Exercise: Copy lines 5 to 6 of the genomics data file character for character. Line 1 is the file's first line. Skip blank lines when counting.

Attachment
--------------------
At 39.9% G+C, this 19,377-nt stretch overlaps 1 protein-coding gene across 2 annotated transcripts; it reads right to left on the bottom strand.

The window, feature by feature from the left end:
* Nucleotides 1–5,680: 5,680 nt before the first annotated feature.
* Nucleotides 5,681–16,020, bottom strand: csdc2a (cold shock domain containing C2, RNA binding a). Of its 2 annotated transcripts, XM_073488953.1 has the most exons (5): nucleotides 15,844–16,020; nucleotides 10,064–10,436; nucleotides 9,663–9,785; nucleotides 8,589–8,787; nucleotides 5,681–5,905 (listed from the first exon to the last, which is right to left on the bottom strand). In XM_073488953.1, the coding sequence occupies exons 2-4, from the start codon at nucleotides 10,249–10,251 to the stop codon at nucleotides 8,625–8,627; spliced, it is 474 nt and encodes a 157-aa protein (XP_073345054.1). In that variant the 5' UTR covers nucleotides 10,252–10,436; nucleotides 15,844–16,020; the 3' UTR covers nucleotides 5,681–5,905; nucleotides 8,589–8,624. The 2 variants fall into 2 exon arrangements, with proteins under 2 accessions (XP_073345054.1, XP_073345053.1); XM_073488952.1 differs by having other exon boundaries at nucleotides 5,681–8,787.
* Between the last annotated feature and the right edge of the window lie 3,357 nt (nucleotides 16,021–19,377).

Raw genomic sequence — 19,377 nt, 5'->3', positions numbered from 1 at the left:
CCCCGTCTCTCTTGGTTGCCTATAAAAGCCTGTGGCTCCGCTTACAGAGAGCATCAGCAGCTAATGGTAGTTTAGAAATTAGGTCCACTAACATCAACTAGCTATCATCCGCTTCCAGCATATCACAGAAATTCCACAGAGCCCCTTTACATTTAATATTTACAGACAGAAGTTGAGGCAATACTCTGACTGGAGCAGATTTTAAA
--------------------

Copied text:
* Between the last annotated feature and the right edge of the window lie 3,357 nt (nucleotides 16,021–19,377).

Raw genomic sequence — 19,377 nt, 5'->3', positions numbered from 1 at the left: